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laphroaig

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laphroaig

Postby nunurs » Thu Feb 17, 2005 12:37 am

I already tried the regular 10 years old, and want to try another one.

I have to chose between the 15 and the CS.

Maybe someone can describe both and tell what they think about.

I heard lot of good and bad things about the 15 ....

Help me to make a choice or suggest me another one in the same range of price.



Thx
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Postby Deactivated Member » Thu Feb 17, 2005 2:09 am

Here's your choice, as I see it:

Less intensity, more breadth of flavor. The 15.

More intensity, similar but deeper character. The CS. Unchillfiltered, if I recall right.

The 15 is a Beethoven piano concerto. The CS is a thrashing Who tune, smashed guitar and all. Each great in totally different ways, appropriate for a different mood and occasion. (Oh, I'm going to get a lot of argument on those comparisons....)
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Postby andrewfenton » Thu Feb 17, 2005 2:31 am

Definitely the CS - one of the great whiskies at any price point. At older ages where complexity and balance are more the aim then Lagavulin or even Talisker/Springbank are better choices.

A little tip: try it with blue lanark cheese. Make sure you've got a fire extinguisher near your taste buds though.......
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Postby Deactivated Member » Thu Feb 17, 2005 2:50 am

Interesting suggestion, Andrew. I'm not familiar with Lanark and doubt I can get any hereabouts--will another blue do?
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Postby rthomson » Thu Feb 17, 2005 2:58 am

I haven't tried the cs so I can't compare the two. However the 15 is a must to try! The intensity, I've had some who have told me it's too harsh for them, is toned down and there is a nice complexity to experience. If you like the 10 I think you'll be very happy with the 15.

Ron
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Postby Admiral » Thu Feb 17, 2005 3:34 am

Give me the 15yo anyday! :)
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Postby islayjunkie » Thu Feb 17, 2005 5:18 am

Has anyone had the Laphroaig 30yo? I spotted 3 bottles at a downtown liquor store collecting a lot of dust... the price seem right (under 200.00 USD).
Last edited by islayjunkie on Thu Feb 17, 2005 6:41 am, edited 1 time in total.
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Postby Ed » Thu Feb 17, 2005 6:07 am

Hello All,
nunurs, you took the words right out of my mouth, I have been wondering about just this question. I am left with my original impression though, I will have to get them both. But which one first? Then there is another question about Carol Ila. I think I will post that one right now.
Ed
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Postby Admiral » Thu Feb 17, 2005 6:20 am

I'm sure it was a humble typo, Islayjunkie, but how do you get a "10yo 30yo" ? :D

Laphroaig 30yo costs AUS$700 over here, which is about $532 US dollars. If you can get it for under $200, I suggest you grab it fast.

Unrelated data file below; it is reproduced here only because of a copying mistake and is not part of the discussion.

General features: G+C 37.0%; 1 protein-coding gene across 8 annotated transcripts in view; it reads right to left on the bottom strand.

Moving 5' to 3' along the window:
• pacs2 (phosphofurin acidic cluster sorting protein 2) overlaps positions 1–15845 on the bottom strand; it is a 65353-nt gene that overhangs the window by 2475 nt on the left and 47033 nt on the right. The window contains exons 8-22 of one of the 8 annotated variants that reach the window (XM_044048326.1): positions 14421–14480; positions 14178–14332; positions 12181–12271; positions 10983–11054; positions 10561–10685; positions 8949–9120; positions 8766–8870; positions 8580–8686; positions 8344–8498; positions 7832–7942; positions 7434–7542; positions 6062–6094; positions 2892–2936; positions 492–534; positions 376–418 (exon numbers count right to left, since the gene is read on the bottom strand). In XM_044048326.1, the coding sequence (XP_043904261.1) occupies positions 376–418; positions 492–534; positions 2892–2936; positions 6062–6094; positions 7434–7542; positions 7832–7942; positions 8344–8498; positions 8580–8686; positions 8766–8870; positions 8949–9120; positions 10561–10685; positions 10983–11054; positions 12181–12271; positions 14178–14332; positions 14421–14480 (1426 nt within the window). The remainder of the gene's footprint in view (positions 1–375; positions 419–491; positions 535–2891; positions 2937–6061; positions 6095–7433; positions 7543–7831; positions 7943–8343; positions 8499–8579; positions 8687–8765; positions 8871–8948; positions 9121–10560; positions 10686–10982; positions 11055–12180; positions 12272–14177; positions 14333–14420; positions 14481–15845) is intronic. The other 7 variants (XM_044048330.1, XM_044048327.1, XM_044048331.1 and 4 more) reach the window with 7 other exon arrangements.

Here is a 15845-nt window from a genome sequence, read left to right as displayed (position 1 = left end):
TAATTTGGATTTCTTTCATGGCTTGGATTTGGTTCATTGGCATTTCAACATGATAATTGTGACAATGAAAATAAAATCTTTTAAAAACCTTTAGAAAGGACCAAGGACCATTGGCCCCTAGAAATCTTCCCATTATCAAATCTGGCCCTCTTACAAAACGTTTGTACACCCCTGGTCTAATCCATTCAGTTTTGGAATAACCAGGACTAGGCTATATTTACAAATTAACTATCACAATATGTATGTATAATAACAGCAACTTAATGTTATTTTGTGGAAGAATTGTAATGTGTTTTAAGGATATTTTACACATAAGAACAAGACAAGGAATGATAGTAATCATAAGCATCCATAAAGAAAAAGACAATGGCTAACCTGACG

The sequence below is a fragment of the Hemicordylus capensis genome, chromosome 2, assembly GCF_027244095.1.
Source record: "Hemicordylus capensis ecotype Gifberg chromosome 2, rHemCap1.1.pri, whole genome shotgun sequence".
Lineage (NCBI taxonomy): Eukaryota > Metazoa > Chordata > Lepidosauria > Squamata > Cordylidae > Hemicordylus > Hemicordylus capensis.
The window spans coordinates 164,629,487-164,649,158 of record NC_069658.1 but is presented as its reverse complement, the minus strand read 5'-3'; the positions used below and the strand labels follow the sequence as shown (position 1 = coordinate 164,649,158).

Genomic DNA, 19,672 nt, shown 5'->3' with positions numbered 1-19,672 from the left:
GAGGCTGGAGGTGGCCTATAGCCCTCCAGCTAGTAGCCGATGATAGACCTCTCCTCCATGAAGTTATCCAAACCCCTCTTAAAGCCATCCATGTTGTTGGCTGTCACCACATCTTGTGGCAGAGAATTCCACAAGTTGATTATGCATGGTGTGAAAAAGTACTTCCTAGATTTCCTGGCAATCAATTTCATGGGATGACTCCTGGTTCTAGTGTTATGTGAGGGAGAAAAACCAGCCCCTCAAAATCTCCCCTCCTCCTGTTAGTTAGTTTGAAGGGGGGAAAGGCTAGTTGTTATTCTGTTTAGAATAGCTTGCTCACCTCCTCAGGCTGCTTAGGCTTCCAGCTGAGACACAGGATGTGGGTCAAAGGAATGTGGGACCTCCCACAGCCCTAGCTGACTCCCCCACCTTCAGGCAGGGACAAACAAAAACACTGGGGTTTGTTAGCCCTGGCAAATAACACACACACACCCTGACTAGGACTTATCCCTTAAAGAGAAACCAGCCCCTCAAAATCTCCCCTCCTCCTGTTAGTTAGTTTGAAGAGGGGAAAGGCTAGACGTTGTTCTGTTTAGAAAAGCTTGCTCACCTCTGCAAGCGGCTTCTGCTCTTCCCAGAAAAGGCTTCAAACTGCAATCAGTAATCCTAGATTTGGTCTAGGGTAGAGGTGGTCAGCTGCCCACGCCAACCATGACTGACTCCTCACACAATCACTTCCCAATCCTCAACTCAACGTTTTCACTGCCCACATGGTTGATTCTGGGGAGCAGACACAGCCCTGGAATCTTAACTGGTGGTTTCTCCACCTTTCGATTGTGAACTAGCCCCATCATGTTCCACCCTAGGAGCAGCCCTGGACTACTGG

Cheers,
Admiral
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Postby islayjunkie » Thu Feb 17, 2005 6:43 am

Admiral wrote:I'm sure it was a humble typo, Islayjunkie, but how do you get a "10yo 30yo" ? :D

Laphroaig 30yo costs AUS$700 over here, which is about $532 US dollars. If you can get it for under $200, I suggest you grab it fast.

Cheers,
Admiral


Just fixed it.

My question is, is it worth $200.00 USD for drinking? I can't afford the lot. 2 bottles will bring me back to poverty again but I could sell one on eBay to pay for the other it seems :D

I love this wine shop... they have a few strange bottles at unusual prices in a small corner... all very dusty. This is where I bought my Bowmore 12yo Murray Mcdavid.
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Postby akallio » Thu Feb 17, 2005 8:16 am

I guess valid eBay price for 30 yo would be a little over 200 euros (+postage), so you could do some kind of business with it. The cheapest European web shops sell it for 260 euros, though they have some difficulties in delivering it.

I have ordered a one, but I don't have any idea if it is worth it. I didn't make the purchase because of taste, it was more of an identity building thing. I want to recognise myself as a kind of person that has a bottle of Laphroaig 30 yo. At least in Finland Laphroaig is the number one choice of wannabe whisky experts, so I hope this gives some advantage in debates with them... :)
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Postby Admiral » Thu Feb 17, 2005 8:27 am

wannabe whisky experts


Aren't we all? :wink: :D
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Postby islayjunkie » Thu Feb 17, 2005 8:29 am

akallio wrote:I have ordered a one, but I don't have any idea if it is worth it. I didn't make the purchase because of taste, it was more of an identity building thing. I want to recognize myself as a kind of person that has a bottle of Laphroaig 30 yo.


I don't want to be a whisky expert as much as I want good affordable whisky I enjoy drinking.

Let us not mistake quality over price. I'm always searching for cheaper whisky for taste than over priced whisky.

I agree it seems prestigious to have an old rare bottle of whisky but does it really taste better than other less expensive quality newer bottles?
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Postby bamber » Thu Feb 17, 2005 11:10 am

I prefer the CS but the 15YO is great also. Unquestionably, you need to try both :)
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Postby Admiral » Fri Feb 18, 2005 3:31 am